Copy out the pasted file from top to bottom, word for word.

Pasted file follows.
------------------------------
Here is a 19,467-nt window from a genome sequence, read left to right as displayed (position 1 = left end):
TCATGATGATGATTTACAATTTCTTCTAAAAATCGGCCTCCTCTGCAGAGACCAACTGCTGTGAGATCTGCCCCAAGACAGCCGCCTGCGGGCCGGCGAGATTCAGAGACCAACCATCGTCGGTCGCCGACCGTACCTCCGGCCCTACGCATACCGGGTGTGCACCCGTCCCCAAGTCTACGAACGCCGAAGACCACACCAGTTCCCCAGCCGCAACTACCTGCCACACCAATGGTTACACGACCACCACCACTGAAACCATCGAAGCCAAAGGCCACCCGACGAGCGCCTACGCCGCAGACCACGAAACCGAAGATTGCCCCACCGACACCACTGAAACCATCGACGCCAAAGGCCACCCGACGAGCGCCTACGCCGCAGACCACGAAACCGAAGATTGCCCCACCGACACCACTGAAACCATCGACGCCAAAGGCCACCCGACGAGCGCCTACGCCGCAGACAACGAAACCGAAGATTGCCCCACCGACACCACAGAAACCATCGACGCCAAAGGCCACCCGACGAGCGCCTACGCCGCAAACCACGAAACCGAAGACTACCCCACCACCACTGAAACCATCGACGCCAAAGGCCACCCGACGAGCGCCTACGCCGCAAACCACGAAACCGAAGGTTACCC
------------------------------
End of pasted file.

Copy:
Here is a 19,467-nt window from a genome sequence, read left to right as displayed (position 1 = left end):
TCATGATGATGATTTACAATTTCTTCTAAAAATCGGCCTCCTCTGCAGAGACCAACTGCTGTGAGATCTGCCCCAAGACAGCCGCCTGCGGGCCGGCGAGATTCAGAGACCAACCATCGTCGGTCGCCGACCGTACCTCCGGCCCTACGCATACCGGGTGTGCACCCGTCCCCAAGTCTACGAACGCCGAAGACCACACCAGTTCCCCAGCCGCAACTACCTGCCACACCAATGGTTACACGACCACCACCACTGAAACCATCGAAGCCAAAGGCCACCCGACGAGCGCCTACGCCGCAGACCACGAAACCGAAGATTGCCCCACCGACACCACTGAAACCATCGACGCCAAAGGCCACCCGACGAGCGCCTACGCCGCAGACCACGAAACCGAAGATTGCCCCACCGACACCACTGAAACCATCGACGCCAAAGGCCACCCGACGAGCGCCTACGCCGCAGACAACGAAACCGAAGATTGCCCCACCGACACCACAGAAACCATCGACGCCAAAGGCCACCCGACGAGCGCCTACGCCGCAAACCACGAAACCGAAGACTACCCCACCACCACTGAAACCATCGACGCCAAAGGCCACCCGACGAGCGCCTACGCCGCAAACCACGAAACCGAAGGTTACCC